(Reuters) -Democratic Republic of Congo’s government is reviewing its $6 billion “infrastructure-for-minerals” deal with Chinese investors as part of a broader examination of mining contracts, Finance Minister Nicolas Kazadi told Reuters.
President Felix Tshisekedi said in May that some mining contracts could be reviewed because of concerns they are not sufficiently benefiting Congo, which is the world’s largest producer of cobalt and Africa’s leading miner of copper.
His government announced this month it had formed a commission to reassess the reserves and resources at China Molybdenum’s massive Tenke Fungurume copper and cobalt mine in order to “fairly lay claim to (its) rights”.
Kazadi said in an interview that the 2007 deal agreed with Chinese state-owned firms Sinohydro Corp and China Railway Group Limited was also being reviewed to ensure it is “fair” and “effective”.
Sinohydro and China Railway did not immediately respond to a request for comment. Elie Tshinguli, deputy director-general of the Sicomines copper and cobalt joint venture in Congo, majority-owned by Sinohydro and China Railway, did not respond to a request for comment.
Under the deal struck with the government of Tshisekedi’s predecessor, Joseph Kabila, Sinohydro and China Railway agreed to build roads and hospitals in exchange for a 68% stake in the Sicomines venture.
The deal formed a key part of Kabila’s development plan for the country, but critics say few of the promised infrastructure projects have been fully realised and have complained about a lack of transparency.
“We saw that there were some governance issues in the past,” said Kazadi. “We needed more clarity on the contract, the kind of finance that is behind (the) investment.”
He said the reviews were “not a matter of threatening any investors” and that the government was conducting the review “in close partnership with the Chinese themselves”.
Chinese investors control about 70% of Congo’s mining sector, according to Congo’s chamber of mines, after snapping up lucrative projects from Western companies in recent years.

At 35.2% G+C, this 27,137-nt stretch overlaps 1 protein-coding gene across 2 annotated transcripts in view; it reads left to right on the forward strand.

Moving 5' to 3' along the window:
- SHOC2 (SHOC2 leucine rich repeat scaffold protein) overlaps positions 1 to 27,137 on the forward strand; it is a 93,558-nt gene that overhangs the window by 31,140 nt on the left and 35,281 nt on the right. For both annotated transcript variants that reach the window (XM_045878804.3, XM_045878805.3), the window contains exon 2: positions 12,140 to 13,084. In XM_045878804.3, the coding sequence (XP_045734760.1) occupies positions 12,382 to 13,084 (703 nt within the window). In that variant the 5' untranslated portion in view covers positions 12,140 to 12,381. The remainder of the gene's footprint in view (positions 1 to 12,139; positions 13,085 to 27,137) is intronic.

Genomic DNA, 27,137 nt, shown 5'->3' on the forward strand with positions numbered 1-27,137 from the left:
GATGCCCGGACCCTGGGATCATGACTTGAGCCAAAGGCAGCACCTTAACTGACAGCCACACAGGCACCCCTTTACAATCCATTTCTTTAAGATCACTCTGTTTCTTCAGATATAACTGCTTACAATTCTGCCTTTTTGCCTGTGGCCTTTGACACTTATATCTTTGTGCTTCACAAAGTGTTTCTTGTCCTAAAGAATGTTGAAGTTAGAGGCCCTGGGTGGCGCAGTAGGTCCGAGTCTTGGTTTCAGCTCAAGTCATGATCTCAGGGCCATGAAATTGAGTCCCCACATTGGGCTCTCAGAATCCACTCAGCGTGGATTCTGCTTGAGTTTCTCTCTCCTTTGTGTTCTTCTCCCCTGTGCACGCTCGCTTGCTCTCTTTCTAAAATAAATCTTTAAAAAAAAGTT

After Tshisekedi announced the reviews in May, a move attributed by some analysts to Western pressure to go after Chinese companies, China’s ambassador to Congo warned the country “must not be a battlefield between major powers”.
Asked at an online briefing about the formation of a government commission to reassess reserves, the chairman of China Molybdenum, Yuan Honglin, said communication between Tenke Fungurume and Congo’s state-owned mining company Gecamines, its minority partner at the mine, was going according to plan.
“Both parties are confident to properly resolve the problem within the framework agreement,” the chairman said.
Kazadi also provided new details in follow-up comments to Reuters on Friday about changes to Congo’s contract with Dubai state-owned port operator DP World for the development of the deep sea Banana Port on the Atlantic coast.
DP World said in May that the contract had been amended but did not disclose what the amendments were.
Kazadi said the state’s share in the project, whose cost is estimated at over $1 billion, had increased from 30% to 34% and the royalty rate to be paid to Congo increased from 5% to 15%.
The deal was signed in 2018 but construction has yet to begin.
In addition, Kazadi said he expected the International Monetary Fund’s review next month of the $1.5 billion three-year programme for Congo, that received final approval in July, to confirm all the conditions had been met. “There is no doubt that the review should be successful and will lead to a new disbursement in December,” he said, adding the next disbursement of just over $200 million would be used to bolster foreign currency reserves. Meanwhile the government plans to use half of the 1021.7 million Special Drawing Rights ($1.45 billion) – the IMF’s own currency – allocated to Congo to further shore up reserves, he said.
A big chunk of the remainder will be used to launch an investment fund aimed at diversifying Congo’s economy, he said. “It will implement new projects in new kinds of areas, like agriculture or energy production,” said Kazadi.
(Reporting by Aaron Ross and Karin Strohecker; Additional reporting by Brenda Goh and Min Zhang; Editing by David Evans, Steve Orlofsky and Susan Fenton)